Desperate Mission is listed at Jerry Goldsmith Online:

Sometimes they turn out to be more accurate than IMDb, sometimes not. If you're sure Jerry didn't work on it I'll take it off the list.


 Posted:   May 5, 2018 - 12:08 PM   
 By:   Justin Boggan   (Member)

The entry is just wrong. It happens.

Even Ford spoke up about it:
"He's not credited with anything from this film or anything else at either BMI or ASCAP"

And the entry appears to have originated from an incorrect book listing.

Though I would say I often find BMI and ASCAP to be incomplete listings. Since no one has ever said anything about a possible rejected score or that perhaps Jerry was originally attached to it, there's zero indication other than an apparent false book listing, that he did.

 Posted:   May 7, 2018 - 10:43 AM   
 By:   Yavar Moradi   (Member)

"Dusty" is a failed pilot.

Yes I've heard that; but do we know whether Jerry Goldsmith actually wrote original music for it or not? And if so, I'm trying to get it so we can cover would be his final TV work outside of themes (H.E.L.P., Brotherhood of the Gun, Voyager)

I removed Desperate Mission from the list; thanks again for the correction.

LastChild, thanks for the links. Sadly I searched them and couldn't find any of the items we're still looking for...perhaps the forums might work if I post these requests there; I'll try that at some point but I have to register in order to do so.


 Posted:   May 14, 2018 - 11:43 AM   
 By:   Justin Boggan   (Member)

Well, at this point, some of the information you are looking for is pretty much in the "You need to do scholarly research to find your answers", rather than think/hope random FSM users will have all the answers.

 Posted:   May 23, 2018 - 11:15 AM   
 By:   Yavar Moradi   (Member)

Bad news, I'm afraid. The set of The Lineup we found had 17 episodes but they were just a random 17 episodes, not corresponding to the 17 episodes that made up the final hourlong season of the show which Jerry provided the theme and three episode scores for. False alarm. It doesn't even seem like a single final season episode is on there, so we don't even have the main title sequence he scored.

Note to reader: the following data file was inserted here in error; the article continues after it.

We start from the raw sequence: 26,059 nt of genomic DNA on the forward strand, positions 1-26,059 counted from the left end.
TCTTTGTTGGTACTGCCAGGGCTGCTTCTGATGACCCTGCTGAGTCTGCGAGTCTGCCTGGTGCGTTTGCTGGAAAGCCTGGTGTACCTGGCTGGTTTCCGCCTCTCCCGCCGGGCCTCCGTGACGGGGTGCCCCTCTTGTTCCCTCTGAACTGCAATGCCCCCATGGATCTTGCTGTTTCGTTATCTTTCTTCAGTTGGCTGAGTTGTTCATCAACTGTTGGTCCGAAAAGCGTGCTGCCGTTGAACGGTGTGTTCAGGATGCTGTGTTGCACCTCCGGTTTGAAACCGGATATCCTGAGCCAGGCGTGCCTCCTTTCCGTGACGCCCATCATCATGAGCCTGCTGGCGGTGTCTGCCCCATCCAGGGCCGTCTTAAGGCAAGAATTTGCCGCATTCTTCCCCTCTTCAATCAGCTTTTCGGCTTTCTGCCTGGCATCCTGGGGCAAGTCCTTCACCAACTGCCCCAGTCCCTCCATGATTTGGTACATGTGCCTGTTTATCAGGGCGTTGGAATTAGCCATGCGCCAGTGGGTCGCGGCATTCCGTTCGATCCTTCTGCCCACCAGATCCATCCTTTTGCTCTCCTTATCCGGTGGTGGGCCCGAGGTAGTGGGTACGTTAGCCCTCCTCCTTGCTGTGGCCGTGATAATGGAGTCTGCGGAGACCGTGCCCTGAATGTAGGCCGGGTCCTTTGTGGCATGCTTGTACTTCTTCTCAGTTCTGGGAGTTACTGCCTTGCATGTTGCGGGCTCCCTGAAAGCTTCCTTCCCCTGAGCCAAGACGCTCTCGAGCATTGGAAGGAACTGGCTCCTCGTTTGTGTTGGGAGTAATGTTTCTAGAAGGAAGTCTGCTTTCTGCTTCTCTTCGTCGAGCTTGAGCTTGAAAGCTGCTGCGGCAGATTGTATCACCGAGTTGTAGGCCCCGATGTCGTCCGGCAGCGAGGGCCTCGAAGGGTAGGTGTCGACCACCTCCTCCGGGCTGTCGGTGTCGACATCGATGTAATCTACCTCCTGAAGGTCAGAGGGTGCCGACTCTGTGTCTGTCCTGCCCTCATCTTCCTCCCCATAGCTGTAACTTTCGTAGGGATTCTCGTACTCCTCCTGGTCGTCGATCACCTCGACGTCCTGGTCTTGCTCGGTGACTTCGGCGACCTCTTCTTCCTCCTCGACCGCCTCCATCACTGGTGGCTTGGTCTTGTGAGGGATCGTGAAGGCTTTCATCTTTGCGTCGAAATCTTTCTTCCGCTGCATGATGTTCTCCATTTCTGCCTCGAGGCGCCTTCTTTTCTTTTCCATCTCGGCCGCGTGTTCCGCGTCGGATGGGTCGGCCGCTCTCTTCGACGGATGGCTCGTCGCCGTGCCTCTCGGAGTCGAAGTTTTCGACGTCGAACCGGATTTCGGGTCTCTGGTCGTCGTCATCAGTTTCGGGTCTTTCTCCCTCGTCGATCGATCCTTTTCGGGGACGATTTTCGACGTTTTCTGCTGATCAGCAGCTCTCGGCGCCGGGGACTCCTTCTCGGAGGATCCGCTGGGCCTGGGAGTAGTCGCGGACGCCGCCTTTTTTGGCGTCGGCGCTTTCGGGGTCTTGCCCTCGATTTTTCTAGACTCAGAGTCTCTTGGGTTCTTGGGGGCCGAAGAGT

That is, unless anyone here can help us out! It looks like we might just have to cover the Prometheus suite from Wake Up to Terror (Jerry's first episode) as music-only as a bonus, unless a miracle happens soon.


 Posted:   May 23, 2018 - 2:35 PM   
 By:   Last Child   (Member)

 Posted:   May 24, 2018 - 9:12 AM   
 By:   Yavar Moradi   (Member)

General Electric Theater (1959-62)
- The Committeman (1960)

this is available, but without credits. Are you sure Jerry did it?

Until I actually get a copy and listen to the music, nope! This list was just based on credits I found primarily at IMDb and Jerry Goldsmith Online, plus a couple things mentioned on this board but not at those two places. We are looking for all of this stuff even though for some of it it may just be to confirm that Jerry didn't do it. Where is the GE Theater episode available?


 Posted:   May 24, 2018 - 9:16 AM   
 By:   Last Child   (Member)

 Posted:   Jun 3, 2018 - 6:28 PM   
 By:   Yavar Moradi   (Member)

It's listed at JGO here:

Sometimes they're more correct on credits than IMDb is, and sometimes they're even less accurate. Only way to (sorta) know is to check by ear, but I unfortunately didn't look back at this post until now and missed the link you put up. frown


 Posted:   Jun 4, 2018 - 3:25 PM   
 By:   Justin Boggan   (Member)

IMDb is only as complete as the contributions made to it. I've added -- fro examples -- probably about a thousand missing credits myself.

According to Bill Wrobel, who's gone through several boxes of archives scores, this episode is scored by Goldsmith and was located (at least the papers) in Box #13.

 Posted:   Jun 5, 2018 - 12:45 PM   
 By:   Yavar Moradi   (Member)

Ok thanks. There's a lot in that Bill Wrobel link to unravel and I should probably try to get in touch with him. I notice many things that are likely errors, like something Goldsmith is credited with being "Jackson Gentry"...which sounds like Jackson *Fentry* from "Tomorrow" (Playhouse 90):


 Posted:   Jun 6, 2018 - 8:57 AM   
 By:   Justin Boggan   (Member)

There are also other pages on his site.

"Jackson Gentry" is just one of the mystery titles we've not been able to solve. He's not the first one to note that.

 Posted:   Jun 6, 2018 - 1:55 PM   
 By:   Yavar Moradi   (Member)

Some of those titles are for cues rather than programs, and "Tomorrow" has a cue titled "Jackson Fentry" -- that's what this is, 99.9% sure.


 Posted:   Jun 6, 2018 - 2:40 PM   
 By:   Justin Boggan   (Member)

You're probably right. That was probably a pilot for a potential series that ended up getting aired in one of these catch-all shows, which happens very frequently back then.

the paper work and archives are usually littered -- so I've read over time -- with typos or even missing information.

 Posted:   Jun 7, 2018 - 9:39 AM   
 By:   Yavar Moradi   (Member)

It wasn't a pilot for a potential series. I'm 100% sure of that. It was an adaptation of a William Faulkner short story, and it had an intro with the star that made clear this was a play adaptation as usual with all the Playhouse 90s. (Screenwriter Horton Foote later wrote the film adaptation in the 70s as well.)